MOUNT PLEASANT — Voters appear certain to decide this fall if they want to pay higher property taxes to raise money for recreation and public space.
Council members voted unanimously Tuesday to proceed with placing the question on the Nov. 3 ballot, and the referendum’s language could be finalized next week.
Town Council is expected to hold a special meeting July 21, a meeting necessary to meet the deadlines for finalizing this fall’s ballots. The proposed increase would bring in about $2.5 million per year.
The increase — if ultimately approved by the voters — would add about $80 per year to the bill on a $400,000 house and $20 to the bill on a $10,000 car.
Mayor Linda Page said she has heard criticism that the referendum’s language does not specify how the town’s arts programs and senior population would benefit. However, she added, “I’d hate for us to get bogged down in this tonight. I’d like to move it forward.”
Council members agreed. “We’re just teeing this up if we get this tonight,” Councilman Chris Nickels said. “It’s not the final framework. It’s not the final product.”
Town Administrator Eric DeMoura has said the town doesn’t have enough money to develop its 257-acre park site near Rifle Range and Hamlin roads, nor can it currently develop land donated for recreation by the developer of Carolina Park. And it’s also planning a $2 million-plus improvement to Waterfront Memorial Park that could benefit from the increased revenue. But some of those projects could be struck, too.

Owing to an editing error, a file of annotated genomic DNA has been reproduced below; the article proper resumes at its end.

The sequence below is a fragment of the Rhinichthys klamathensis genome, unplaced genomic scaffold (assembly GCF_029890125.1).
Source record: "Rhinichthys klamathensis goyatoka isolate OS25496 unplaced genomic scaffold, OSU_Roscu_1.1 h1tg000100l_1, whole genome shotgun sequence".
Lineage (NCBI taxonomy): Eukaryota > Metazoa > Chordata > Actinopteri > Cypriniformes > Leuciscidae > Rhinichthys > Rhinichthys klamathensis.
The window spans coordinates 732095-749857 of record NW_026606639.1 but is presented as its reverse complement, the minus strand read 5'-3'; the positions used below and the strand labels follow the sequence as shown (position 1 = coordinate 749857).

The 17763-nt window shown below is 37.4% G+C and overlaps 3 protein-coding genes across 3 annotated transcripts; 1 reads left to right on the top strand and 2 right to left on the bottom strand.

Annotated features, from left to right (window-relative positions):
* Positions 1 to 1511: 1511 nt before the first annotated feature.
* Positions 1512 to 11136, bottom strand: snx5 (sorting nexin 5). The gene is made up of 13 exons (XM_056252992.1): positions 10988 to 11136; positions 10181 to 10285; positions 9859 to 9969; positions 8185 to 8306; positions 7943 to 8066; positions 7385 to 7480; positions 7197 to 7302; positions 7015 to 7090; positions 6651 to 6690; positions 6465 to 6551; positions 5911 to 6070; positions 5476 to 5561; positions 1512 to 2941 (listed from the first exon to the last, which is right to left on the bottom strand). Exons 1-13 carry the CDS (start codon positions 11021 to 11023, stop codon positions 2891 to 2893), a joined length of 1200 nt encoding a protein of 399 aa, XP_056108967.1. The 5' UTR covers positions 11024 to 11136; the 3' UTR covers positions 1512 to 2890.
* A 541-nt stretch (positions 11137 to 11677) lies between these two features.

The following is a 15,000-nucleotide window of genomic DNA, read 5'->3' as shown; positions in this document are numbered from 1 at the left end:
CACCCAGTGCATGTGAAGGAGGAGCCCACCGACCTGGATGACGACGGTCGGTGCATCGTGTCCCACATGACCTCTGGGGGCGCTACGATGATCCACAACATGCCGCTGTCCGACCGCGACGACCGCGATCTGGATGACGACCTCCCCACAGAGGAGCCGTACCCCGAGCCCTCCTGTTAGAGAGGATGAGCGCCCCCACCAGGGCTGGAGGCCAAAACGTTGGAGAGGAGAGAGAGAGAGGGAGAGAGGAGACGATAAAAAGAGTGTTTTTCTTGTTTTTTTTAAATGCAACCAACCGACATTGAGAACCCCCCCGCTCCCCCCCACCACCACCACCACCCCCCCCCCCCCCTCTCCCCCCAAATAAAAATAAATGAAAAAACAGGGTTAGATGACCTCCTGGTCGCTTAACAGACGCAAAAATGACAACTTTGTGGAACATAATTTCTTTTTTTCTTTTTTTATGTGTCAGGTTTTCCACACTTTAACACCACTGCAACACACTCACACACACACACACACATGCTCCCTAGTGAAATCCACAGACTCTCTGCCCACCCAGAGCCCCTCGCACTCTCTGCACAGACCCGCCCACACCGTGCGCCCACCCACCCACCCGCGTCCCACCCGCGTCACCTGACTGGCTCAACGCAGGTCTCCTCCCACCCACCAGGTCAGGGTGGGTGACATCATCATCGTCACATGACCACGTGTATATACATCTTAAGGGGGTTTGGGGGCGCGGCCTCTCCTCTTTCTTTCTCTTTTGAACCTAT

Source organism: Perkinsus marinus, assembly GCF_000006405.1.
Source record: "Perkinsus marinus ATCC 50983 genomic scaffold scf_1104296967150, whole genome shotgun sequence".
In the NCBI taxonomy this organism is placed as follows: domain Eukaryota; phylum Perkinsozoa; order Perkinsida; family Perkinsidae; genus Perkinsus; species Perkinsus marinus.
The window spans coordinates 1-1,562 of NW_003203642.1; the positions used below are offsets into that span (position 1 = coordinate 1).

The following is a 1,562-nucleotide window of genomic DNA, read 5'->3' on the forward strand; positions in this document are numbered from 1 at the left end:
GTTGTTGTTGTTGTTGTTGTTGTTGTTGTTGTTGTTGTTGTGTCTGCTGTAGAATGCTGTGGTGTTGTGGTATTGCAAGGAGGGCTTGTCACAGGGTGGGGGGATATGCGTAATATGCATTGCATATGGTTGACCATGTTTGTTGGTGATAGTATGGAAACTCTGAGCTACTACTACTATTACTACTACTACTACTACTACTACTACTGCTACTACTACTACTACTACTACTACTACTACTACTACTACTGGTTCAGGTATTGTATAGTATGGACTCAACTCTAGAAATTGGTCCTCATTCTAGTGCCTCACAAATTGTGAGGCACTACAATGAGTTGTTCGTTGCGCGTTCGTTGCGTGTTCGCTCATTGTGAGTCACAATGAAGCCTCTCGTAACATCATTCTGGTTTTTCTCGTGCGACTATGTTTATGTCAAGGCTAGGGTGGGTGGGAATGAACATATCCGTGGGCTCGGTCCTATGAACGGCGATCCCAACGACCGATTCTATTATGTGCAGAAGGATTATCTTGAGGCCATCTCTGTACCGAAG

Resident Pat Sullivan said council members should make it clear whether the tax would end after a set number of years and how much it would cost. “Our taxpayers need to understand what they’re in for,” she said.
Four of Town Council’s eight seats also are on the Nov. 3 ballot, an off-year election that typically has a low voter turnout.
Most of Tuesday’s meeting involved Rivertowne and Dunes West residents’ pleas for the town not to approve an impact assessment for the Market at Mill Creek, a planned grocery store and shopping complex on S.C. Highway 41.
More than a dozen residents said the two-lane highway should be widened before this new development is allowed, but Town Council met in closed session to get legal advice before taking a vote. The town already faces three development-related lawsuits, and the property’s zoning allows the grocery store.
Council members voted 7-2 to approve the impact assessment, with Council members Gary Santos and Thomasena Stokes-Marshall voting no. Councilman Mark Smith said his yes vote stemmed in part from the legal advice.
In other action, Town Council unanimously agreed to give its blessing to a nonprofit that plans to raise money to shine green light on the Ravenel Bridge for a week around the next Saint Patrick’s Day.
Reach Robert Behre at 937-5771.